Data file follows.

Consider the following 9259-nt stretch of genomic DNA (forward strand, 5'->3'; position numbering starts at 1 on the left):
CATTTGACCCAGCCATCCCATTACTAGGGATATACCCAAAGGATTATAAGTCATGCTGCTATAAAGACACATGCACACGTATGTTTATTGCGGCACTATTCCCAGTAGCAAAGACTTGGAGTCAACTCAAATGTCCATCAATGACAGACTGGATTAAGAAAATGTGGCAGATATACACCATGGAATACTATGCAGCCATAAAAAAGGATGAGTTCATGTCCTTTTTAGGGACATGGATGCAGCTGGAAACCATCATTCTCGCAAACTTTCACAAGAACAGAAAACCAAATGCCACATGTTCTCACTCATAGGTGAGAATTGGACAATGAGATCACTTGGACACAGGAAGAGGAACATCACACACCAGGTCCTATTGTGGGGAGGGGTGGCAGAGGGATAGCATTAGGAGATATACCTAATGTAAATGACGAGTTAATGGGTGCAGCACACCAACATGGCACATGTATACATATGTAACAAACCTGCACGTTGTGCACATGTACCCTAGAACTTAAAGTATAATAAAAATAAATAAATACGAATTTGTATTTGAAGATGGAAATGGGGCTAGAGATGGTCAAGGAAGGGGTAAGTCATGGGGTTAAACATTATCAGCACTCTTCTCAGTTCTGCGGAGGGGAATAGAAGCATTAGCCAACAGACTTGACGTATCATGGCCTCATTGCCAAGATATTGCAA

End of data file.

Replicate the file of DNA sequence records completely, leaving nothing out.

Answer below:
Consider the following 9259-nt stretch of genomic DNA (forward strand, 5'->3'; position numbering starts at 1 on the left):
CATTTGACCCAGCCATCCCATTACTAGGGATATACCCAAAGGATTATAAGTCATGCTGCTATAAAGACACATGCACACGTATGTTTATTGCGGCACTATTCCCAGTAGCAAAGACTTGGAGTCAACTCAAATGTCCATCAATGACAGACTGGATTAAGAAAATGTGGCAGATATACACCATGGAATACTATGCAGCCATAAAAAAGGATGAGTTCATGTCCTTTTTAGGGACATGGATGCAGCTGGAAACCATCATTCTCGCAAACTTTCACAAGAACAGAAAACCAAATGCCACATGTTCTCACTCATAGGTGAGAATTGGACAATGAGATCACTTGGACACAGGAAGAGGAACATCACACACCAGGTCCTATTGTGGGGAGGGGTGGCAGAGGGATAGCATTAGGAGATATACCTAATGTAAATGACGAGTTAATGGGTGCAGCACACCAACATGGCACATGTATACATATGTAACAAACCTGCACGTTGTGCACATGTACCCTAGAACTTAAAGTATAATAAAAATAAATAAATACGAATTTGTATTTGAAGATGGAAATGGGGCTAGAGATGGTCAAGGAAGGGGTAAGTCATGGGGTTAAACATTATCAGCACTCTTCTCAGTTCTGCGGAGGGGAATAGAAGCATTAGCCAACAGACTTGACGTATCATGGCCTCATTGCCAAGATATTGCAA